This divorce has not been easy on anyone involved. There have been ugly phone calls, malicious e-mails, lies. There are silences that tell of breaches in our family that weren’t here before. I don’t always know the right thing to do. I don’t know if my brother will come to my wedding.
But my dad smiles more now. That’s good enough for me.
Lesson Two: The Present
On a pretty summer twilight, I sit surrounded by friends. I look around the white-clad table and marvel at how much I like all of the people I see. This hasn’t always been so. There have been asshole boyfriends, crazy ex-friends, awkward couplings, drama galore. I like to think all of that has been winnowed out along the way.
Many of us have been friends for seven-going-on-eight years now. We have so many shared memories and jokes. Sometimes we squabble and gossip, but thus far we’ve always made up because we really do like each other. Who are these people if not another of my families?
It’s one of several weddings I will attend this summer. The bride and groom actually glow as they make their rounds, ever-gracious. Earlier we stood around, jewel-colored martinis in hand, nibbling on mozzarella balls and sipping thick, velvety orange soup, snapping pictures. Later all the girls (and Rob) will dance to old-school Madonna.
This is the kind of wedding where everyone is filled with genuine goodwill toward the couple, the kind of magic evening I wish I could preserve like a butterfly under glass. I suppose that’s why people take so many photographs at weddings.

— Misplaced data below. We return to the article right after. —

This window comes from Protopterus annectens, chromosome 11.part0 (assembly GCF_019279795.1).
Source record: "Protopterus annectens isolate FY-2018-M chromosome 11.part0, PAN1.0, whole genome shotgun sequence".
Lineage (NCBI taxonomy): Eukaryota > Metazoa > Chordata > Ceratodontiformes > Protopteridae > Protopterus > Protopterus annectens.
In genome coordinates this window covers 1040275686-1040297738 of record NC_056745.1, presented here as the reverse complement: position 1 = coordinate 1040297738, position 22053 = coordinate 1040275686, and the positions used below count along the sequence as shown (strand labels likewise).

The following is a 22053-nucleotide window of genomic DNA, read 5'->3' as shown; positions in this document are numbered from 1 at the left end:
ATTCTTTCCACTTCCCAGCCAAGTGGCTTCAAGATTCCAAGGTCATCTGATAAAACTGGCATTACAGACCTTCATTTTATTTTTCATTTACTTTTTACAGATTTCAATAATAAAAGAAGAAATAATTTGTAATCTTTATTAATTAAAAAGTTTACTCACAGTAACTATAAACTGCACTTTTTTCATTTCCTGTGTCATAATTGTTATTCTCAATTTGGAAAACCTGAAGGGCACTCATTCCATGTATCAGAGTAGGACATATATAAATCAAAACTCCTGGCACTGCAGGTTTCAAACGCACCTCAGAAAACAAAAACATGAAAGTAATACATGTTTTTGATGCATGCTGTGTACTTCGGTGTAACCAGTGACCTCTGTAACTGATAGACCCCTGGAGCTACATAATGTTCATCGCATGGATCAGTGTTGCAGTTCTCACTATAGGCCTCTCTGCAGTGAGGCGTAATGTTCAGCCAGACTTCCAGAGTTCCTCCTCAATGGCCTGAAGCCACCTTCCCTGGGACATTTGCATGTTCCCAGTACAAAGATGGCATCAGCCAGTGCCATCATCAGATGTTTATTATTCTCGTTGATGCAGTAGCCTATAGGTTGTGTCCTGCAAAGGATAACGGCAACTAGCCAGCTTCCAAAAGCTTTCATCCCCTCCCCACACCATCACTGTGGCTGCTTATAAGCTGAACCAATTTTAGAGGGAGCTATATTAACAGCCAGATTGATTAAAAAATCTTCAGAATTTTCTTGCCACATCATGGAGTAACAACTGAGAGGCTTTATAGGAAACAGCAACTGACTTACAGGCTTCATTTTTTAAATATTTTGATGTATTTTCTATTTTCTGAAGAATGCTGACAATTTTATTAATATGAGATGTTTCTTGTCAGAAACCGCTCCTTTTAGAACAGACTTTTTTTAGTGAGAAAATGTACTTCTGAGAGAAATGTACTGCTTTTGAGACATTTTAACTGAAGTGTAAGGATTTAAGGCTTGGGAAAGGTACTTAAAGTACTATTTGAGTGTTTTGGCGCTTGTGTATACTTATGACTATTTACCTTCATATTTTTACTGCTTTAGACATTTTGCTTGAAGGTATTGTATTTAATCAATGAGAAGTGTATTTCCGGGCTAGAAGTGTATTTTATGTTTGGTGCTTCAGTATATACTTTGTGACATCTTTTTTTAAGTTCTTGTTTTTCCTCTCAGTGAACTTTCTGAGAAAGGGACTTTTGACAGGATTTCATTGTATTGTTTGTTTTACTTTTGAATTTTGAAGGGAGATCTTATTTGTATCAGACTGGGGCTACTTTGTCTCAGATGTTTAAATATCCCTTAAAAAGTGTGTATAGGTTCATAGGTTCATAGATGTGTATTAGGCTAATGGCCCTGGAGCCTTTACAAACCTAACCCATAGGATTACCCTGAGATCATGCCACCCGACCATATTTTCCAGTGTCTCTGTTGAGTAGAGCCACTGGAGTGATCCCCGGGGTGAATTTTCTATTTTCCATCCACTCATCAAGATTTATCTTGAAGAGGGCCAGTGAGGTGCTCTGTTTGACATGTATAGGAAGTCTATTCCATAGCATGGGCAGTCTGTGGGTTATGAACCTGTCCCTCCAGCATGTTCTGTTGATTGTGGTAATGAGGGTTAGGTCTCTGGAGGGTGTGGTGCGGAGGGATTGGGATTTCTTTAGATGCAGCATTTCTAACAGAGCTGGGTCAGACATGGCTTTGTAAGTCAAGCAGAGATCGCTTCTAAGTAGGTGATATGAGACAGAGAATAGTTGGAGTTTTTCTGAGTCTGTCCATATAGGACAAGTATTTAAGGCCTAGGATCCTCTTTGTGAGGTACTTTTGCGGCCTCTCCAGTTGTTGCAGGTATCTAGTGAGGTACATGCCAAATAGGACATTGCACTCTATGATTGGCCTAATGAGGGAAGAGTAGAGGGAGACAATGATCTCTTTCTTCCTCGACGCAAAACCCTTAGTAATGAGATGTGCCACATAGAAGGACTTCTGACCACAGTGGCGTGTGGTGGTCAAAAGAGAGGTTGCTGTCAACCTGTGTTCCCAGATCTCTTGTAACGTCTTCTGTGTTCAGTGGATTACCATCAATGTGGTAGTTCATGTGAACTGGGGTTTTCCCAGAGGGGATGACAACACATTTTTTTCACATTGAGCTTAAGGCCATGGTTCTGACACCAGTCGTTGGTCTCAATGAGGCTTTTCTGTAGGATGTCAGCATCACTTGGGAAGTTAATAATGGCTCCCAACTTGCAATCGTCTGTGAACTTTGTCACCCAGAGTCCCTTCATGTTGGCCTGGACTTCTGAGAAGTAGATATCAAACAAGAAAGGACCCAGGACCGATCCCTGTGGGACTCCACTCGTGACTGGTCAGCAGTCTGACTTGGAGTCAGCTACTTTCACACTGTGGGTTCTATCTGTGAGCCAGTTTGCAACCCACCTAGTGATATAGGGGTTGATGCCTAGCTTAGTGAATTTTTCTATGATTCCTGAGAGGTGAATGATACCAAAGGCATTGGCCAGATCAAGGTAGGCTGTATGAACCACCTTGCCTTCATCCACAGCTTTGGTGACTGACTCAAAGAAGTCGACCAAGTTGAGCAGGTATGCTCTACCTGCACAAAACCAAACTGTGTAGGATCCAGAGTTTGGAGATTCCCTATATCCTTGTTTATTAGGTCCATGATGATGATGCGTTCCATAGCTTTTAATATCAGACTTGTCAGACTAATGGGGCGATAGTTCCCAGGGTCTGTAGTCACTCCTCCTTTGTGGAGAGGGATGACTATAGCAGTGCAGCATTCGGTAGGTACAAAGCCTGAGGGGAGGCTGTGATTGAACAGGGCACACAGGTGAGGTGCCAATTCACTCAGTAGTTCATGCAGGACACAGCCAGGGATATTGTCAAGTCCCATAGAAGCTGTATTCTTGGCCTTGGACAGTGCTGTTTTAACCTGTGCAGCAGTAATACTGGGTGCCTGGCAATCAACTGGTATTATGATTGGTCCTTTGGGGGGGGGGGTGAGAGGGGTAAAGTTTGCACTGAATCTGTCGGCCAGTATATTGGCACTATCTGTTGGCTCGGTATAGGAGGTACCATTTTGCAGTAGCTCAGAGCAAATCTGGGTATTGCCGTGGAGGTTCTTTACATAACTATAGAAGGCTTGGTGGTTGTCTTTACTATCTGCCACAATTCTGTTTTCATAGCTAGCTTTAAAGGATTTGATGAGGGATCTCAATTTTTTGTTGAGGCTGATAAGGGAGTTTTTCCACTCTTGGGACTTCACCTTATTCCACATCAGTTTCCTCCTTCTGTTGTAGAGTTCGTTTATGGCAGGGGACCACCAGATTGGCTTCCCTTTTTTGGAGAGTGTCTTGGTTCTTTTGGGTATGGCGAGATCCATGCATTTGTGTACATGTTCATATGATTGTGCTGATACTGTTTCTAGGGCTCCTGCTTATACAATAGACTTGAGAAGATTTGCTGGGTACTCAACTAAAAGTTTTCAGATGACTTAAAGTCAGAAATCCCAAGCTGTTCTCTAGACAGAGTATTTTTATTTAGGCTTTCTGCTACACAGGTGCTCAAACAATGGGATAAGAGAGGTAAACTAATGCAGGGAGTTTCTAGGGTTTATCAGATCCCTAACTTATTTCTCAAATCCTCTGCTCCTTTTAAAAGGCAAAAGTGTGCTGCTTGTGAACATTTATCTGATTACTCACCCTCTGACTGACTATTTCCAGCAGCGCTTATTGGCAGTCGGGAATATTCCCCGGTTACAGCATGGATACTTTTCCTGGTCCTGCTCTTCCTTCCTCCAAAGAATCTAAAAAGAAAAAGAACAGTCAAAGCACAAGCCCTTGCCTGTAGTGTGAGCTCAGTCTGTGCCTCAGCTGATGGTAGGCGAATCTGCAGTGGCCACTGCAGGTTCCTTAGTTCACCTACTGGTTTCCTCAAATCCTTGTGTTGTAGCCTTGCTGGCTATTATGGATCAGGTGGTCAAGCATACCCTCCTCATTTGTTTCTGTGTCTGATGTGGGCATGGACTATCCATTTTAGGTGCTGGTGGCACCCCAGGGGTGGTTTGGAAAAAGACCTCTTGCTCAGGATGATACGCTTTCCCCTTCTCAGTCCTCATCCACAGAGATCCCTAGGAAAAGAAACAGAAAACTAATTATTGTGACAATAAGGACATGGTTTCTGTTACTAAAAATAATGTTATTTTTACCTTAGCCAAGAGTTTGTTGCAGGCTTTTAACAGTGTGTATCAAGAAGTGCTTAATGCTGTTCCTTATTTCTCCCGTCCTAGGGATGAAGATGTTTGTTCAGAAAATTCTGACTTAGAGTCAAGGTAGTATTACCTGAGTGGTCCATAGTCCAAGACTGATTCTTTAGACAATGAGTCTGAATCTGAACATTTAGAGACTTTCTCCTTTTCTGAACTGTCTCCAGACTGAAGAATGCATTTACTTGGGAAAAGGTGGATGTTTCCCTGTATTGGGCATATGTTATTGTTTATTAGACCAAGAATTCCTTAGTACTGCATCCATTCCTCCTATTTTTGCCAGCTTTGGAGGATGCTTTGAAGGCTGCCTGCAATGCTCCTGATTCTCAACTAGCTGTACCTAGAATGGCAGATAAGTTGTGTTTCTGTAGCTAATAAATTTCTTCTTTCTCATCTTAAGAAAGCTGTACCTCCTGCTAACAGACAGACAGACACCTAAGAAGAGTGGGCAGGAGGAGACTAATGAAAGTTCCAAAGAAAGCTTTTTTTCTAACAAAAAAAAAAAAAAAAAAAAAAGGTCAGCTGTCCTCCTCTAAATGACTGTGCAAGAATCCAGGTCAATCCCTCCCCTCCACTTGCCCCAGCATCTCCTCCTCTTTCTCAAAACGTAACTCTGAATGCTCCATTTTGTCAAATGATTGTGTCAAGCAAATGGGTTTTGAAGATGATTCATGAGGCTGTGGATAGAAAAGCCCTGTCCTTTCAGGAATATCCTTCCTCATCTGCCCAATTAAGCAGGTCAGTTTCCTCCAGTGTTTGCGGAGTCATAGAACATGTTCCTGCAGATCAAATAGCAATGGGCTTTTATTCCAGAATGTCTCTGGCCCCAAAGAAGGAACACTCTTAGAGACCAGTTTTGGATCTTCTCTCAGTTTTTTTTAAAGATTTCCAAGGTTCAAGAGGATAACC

This family too is changing. Some of us still have our monkey jobs, but we are finding our passions. We are becoming writers, lawyers, artists, computer geeks, massage therapists, teachers, theater people. We are getting married. We are falling in love. We are, God help us, growing up. But still together.
Lesson Three: The Future
Getting engaged has changed my idea of what family means, made it more elastic. When I was a little girl, I was fiercely protective of my notion of family. I resented those who intruded into it. But this — this is different. Now I want to share.
My fiancé’s family is strange to me. He is an only child. His parents have been married (to each other, no less) for 40 years. Visiting them, we sit in a cluttered little room that is silent except for the sound of the Law & Order marathon. China plates and colored hurricane lamps adorn the shelves and ledges. His parents sit across the room, sedate, content to listen to our wedding plans. A quilt stitched with family names lies over the back of the flowered sofa. No one interrupts. There are no dogs barking, no doors slamming, no oven timers beeping, no phones ringing. We have their full and undivided attention.
It kind of freaks me out.
They are so nice, so solicitous, but I am not accustomed to this. My soon-to-be mother-in-law is hungry for every detail. She asks about the guest list. She asks about the bridesmaids’ dresses. She queries me about the flowers and the cake and the menu. When I try to tell my own mother about these things, someone or something inevitably interrupts. My sister wants her to make lunch. My other sister asks for her help brushing the dog. “Just a minute, honey,” she says to me, harried, as the dryer emits a high-pitched buzz. I follow her from room to room. It drives me a little crazy, but this is how my family is, boisterous and busy and big.
I want to give him this. I know my fiancé worries about his parents, who are much older than mine. I know he misses his grandparents, who have all passed away. But I am rich in family. I’ve got it in spades. Not just three parents, but three siblings, a grandmother, two grandfathers, step-grandparents, uncles, aunts, cousins, dogs, cats, even an annoyingly ear-piercing bird.
I have enough to share.